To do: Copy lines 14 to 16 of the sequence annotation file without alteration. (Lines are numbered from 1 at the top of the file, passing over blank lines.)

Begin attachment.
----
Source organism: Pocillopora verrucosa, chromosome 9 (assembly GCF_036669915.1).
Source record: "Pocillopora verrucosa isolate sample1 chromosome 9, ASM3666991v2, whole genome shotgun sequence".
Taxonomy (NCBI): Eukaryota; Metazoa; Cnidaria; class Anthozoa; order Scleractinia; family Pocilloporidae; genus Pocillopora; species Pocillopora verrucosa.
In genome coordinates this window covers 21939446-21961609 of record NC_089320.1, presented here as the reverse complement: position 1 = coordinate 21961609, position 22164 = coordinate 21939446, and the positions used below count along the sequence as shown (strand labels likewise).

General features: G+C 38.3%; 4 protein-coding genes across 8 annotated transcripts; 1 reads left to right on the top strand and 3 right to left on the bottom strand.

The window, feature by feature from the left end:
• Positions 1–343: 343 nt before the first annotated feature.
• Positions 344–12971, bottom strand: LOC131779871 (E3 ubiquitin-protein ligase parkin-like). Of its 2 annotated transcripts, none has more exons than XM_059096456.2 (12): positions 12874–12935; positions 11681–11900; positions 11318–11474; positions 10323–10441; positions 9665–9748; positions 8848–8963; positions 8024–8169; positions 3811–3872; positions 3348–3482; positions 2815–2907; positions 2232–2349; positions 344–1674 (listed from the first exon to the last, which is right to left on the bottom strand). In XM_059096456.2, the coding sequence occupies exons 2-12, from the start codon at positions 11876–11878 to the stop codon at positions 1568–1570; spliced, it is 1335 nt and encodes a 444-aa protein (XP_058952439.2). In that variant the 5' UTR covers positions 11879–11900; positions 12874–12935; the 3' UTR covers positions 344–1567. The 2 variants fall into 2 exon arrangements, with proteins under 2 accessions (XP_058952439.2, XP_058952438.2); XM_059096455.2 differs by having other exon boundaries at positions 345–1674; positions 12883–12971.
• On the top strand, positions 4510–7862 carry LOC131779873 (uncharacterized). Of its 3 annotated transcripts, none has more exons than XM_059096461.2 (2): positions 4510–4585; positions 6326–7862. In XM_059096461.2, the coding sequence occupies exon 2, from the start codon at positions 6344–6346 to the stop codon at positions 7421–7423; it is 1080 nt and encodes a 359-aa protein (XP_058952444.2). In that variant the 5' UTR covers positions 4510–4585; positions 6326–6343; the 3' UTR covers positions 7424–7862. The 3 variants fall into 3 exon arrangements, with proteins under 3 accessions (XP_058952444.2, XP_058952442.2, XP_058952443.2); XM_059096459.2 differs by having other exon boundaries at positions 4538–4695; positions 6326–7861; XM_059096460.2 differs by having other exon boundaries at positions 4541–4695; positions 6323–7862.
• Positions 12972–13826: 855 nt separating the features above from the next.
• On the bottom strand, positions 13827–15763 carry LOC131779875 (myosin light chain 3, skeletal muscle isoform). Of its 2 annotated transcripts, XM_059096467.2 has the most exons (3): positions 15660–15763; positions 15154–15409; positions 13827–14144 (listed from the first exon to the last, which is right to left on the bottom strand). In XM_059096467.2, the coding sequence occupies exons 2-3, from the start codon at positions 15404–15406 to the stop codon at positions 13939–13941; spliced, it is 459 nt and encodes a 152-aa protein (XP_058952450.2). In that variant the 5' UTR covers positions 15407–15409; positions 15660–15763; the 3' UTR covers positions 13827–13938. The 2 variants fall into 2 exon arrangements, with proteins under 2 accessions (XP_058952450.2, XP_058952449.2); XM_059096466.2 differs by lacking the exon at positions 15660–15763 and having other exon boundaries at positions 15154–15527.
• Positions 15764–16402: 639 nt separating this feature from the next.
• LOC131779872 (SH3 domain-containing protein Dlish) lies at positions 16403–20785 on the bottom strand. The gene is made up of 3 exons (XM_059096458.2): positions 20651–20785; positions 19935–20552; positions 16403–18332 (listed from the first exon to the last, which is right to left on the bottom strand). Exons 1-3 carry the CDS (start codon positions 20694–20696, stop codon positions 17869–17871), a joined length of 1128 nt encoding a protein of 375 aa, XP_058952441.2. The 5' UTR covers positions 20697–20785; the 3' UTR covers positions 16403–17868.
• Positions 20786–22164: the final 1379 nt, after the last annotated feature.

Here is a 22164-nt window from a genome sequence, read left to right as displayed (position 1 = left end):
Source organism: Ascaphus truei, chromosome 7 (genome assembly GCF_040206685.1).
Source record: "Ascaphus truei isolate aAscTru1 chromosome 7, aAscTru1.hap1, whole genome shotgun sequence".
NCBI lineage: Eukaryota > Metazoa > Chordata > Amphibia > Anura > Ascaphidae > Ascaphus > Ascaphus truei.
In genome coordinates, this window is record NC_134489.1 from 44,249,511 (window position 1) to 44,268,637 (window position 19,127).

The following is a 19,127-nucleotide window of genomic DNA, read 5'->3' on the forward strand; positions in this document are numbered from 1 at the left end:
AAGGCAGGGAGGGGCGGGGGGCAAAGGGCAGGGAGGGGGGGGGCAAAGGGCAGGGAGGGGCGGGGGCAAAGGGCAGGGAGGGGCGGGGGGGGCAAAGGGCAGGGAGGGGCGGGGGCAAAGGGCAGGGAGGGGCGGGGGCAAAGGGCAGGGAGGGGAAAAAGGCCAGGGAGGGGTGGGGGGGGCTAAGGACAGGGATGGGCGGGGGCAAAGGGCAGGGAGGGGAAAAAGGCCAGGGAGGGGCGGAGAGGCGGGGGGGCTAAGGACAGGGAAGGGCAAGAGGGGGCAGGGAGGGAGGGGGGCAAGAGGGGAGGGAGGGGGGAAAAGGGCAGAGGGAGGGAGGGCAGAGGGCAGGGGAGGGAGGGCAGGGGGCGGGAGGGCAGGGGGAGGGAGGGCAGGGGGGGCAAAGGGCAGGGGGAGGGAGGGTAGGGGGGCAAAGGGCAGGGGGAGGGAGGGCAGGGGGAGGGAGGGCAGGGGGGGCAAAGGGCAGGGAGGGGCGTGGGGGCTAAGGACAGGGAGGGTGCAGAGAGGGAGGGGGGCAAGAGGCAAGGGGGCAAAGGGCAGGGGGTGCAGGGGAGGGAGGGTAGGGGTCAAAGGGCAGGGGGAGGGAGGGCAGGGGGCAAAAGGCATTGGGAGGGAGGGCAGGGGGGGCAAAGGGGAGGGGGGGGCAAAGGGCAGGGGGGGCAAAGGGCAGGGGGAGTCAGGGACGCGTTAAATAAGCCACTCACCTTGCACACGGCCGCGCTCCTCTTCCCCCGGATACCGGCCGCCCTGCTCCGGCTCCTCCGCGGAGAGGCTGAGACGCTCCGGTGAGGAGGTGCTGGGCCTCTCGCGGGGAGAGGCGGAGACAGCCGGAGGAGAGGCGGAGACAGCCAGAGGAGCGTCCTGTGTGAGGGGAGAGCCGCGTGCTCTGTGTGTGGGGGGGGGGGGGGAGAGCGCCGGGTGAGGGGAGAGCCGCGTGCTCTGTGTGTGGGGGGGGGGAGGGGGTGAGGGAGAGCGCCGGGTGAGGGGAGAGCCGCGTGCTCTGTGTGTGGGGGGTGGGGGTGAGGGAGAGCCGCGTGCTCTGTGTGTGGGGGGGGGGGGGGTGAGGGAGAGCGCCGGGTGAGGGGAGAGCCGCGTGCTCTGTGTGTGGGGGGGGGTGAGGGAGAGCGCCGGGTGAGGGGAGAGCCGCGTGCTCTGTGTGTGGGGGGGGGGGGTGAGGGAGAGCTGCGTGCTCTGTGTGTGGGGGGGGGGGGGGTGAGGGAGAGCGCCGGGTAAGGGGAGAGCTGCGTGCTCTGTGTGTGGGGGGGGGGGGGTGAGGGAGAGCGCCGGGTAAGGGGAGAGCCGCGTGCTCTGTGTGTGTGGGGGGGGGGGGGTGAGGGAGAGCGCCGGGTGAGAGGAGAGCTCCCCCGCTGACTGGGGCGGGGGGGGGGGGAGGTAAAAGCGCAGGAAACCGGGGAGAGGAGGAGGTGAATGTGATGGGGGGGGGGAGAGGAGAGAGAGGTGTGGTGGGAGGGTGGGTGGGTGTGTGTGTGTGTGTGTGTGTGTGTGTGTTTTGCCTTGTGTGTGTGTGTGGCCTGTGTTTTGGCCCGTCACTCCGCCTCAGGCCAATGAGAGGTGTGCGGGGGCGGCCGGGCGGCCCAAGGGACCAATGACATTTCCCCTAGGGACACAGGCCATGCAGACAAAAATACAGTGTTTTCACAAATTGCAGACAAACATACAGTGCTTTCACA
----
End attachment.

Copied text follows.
• Positions 20786–22164: the final 1379 nt, after the last annotated feature.

Here is a 22164-nt window from a genome sequence, read left to right as displayed (position 1 = left end):
Source organism: Ascaphus truei, chromosome 7 (genome assembly GCF_040206685.1).